I don’t remember the first time I heard Jim Reeves’ “An Old Christmas Card,” but I do remember my reaction. I laughed. How could I not? I would’ve been around 16 at the time, and the song is so, so corny, even for people who aren’t know-it-all teenage brats. I mean, it’s a syrupy paean to the first card that the narrator’s wife ever bought for him. That’s right: a Christmas card. Not a present. Not even an ornament. Just a card, which meant so much to the singer that even now, “I thrill to every word, every line.”
The song lopes along until it gets to this spoken-word passage:
You know, I don’t know why I get to feeling sentimental about this time every year. But every time I see a Christmas card, I somehow can’t help reminiscing about the very first Christmas that you and I spent together. What a beautiful Christmas card you gave me that year. Why, I know you must have looked through thousands of cards to find that wonderful poem that still brings a tear to my eye.
There was nothing about Reeves’ recitation that didn’t slay me at 16. Thousands of cards? An actual tear? My stars. Even today, I can’t hear the word “poem” without mumbling “won-der-ful po-em” to myself, the way Reeves says it in this song, drawing out every syllable.
I put “An Old Christmas Card” on a holiday mix-tape I made in college, alongside traditional carols, some classical Christmas music, and other goofy pop novelties. The tape became a seasonal favorite, played in the car throughout December and slapped on at parties, so my friends and I could belt along to selections from Handel’s Messiah and then enjoy the goofy abandon of Billy May’s “Rudolph The Red-Nosed Reindeer Mambo.” I’ve long-since digitized that tape’s contents and added new Christmas music that I’ve discovered in the years since. But when I put that Christmas mix-list on shuffle, it’s the songs from my old tape that I most look forward to hearing.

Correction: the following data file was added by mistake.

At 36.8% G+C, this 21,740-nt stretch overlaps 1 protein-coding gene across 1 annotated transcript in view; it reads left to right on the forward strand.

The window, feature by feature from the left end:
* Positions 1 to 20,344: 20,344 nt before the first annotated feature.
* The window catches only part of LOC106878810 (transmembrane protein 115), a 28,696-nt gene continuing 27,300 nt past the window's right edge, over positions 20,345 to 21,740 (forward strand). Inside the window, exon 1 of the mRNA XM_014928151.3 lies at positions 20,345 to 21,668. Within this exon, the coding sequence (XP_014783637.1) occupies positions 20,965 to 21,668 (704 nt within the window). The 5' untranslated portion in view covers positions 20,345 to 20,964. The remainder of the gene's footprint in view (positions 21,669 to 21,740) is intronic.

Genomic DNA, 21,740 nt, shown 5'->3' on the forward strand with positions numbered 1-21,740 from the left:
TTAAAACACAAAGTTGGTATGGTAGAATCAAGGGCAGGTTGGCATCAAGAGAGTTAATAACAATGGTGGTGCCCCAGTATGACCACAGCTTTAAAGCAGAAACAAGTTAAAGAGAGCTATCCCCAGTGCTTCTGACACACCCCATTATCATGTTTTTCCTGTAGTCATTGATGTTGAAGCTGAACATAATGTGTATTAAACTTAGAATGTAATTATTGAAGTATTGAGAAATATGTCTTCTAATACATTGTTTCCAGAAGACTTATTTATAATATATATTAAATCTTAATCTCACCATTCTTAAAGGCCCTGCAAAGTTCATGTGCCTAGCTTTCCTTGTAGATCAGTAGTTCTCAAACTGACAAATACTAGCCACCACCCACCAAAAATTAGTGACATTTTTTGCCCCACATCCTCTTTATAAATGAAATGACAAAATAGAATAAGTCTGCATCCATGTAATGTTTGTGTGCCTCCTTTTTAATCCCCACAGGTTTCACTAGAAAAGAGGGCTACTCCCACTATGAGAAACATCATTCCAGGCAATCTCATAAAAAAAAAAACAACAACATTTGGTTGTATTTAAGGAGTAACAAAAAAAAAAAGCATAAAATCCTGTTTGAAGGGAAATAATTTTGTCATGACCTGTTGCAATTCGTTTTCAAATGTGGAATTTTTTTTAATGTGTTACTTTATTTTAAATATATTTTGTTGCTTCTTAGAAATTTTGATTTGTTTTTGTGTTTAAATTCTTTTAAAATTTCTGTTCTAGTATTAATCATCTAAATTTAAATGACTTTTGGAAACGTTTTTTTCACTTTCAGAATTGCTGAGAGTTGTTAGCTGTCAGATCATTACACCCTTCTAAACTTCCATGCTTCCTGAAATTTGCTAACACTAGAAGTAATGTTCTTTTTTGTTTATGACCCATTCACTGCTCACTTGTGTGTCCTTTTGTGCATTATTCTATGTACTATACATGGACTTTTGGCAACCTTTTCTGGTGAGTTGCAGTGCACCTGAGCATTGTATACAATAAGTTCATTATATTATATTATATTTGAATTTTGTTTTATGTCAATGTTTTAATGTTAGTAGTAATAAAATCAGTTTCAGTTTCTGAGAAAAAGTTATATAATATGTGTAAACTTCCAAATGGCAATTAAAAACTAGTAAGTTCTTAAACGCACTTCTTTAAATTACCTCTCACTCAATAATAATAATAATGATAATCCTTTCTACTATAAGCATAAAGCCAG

And I have to admit: Somewhere in the past 25 years, my feelings toward “An Old Christmas Card” have changed. It’s still a sappy song, don’t get me wrong. I picture its writer—country music hitmaker Vaughn Horton—sitting down with his guitar, trying to think of a Christmas-related topic that hadn’t been sung into the ground. And then I picture him trying to find a way to make a dull old Christmas card far more fraught with emotion than it’s ever been before. (“Pardon me if a tear falls among my Christmas cheer,” indeed.)
But when I heard the song for the first time as a kid, I didn’t have a proper tuition in the history of country music, or what it takes to write a song and land it on the charts. I grew up in Nashville, and nurtured a knee-jerk anti-country attitude through most of my teen years, until a Johnny Cash greatest-hits album and a “Nice Price” cassette copy of Willie Nelson’s Red-Headed Stranger started changing my mind in college. When I moved back to Nashville after graduation and started writing for a local newspaper, I worked on a three-part series on the city’s songwriting mills, and spent months reading books about Music City history, visiting the County Music Hall Of Fame And Museum, attending a Grand Ole Opry taping, interviewing local songwriters both famous and obscure, and checking out a few open-mic nights. Taken as part of longstanding Nashville tradition, “An Old Christmas Card” isn’t so goofy. After all, it is sturdily crafted, and does what it sets out to do.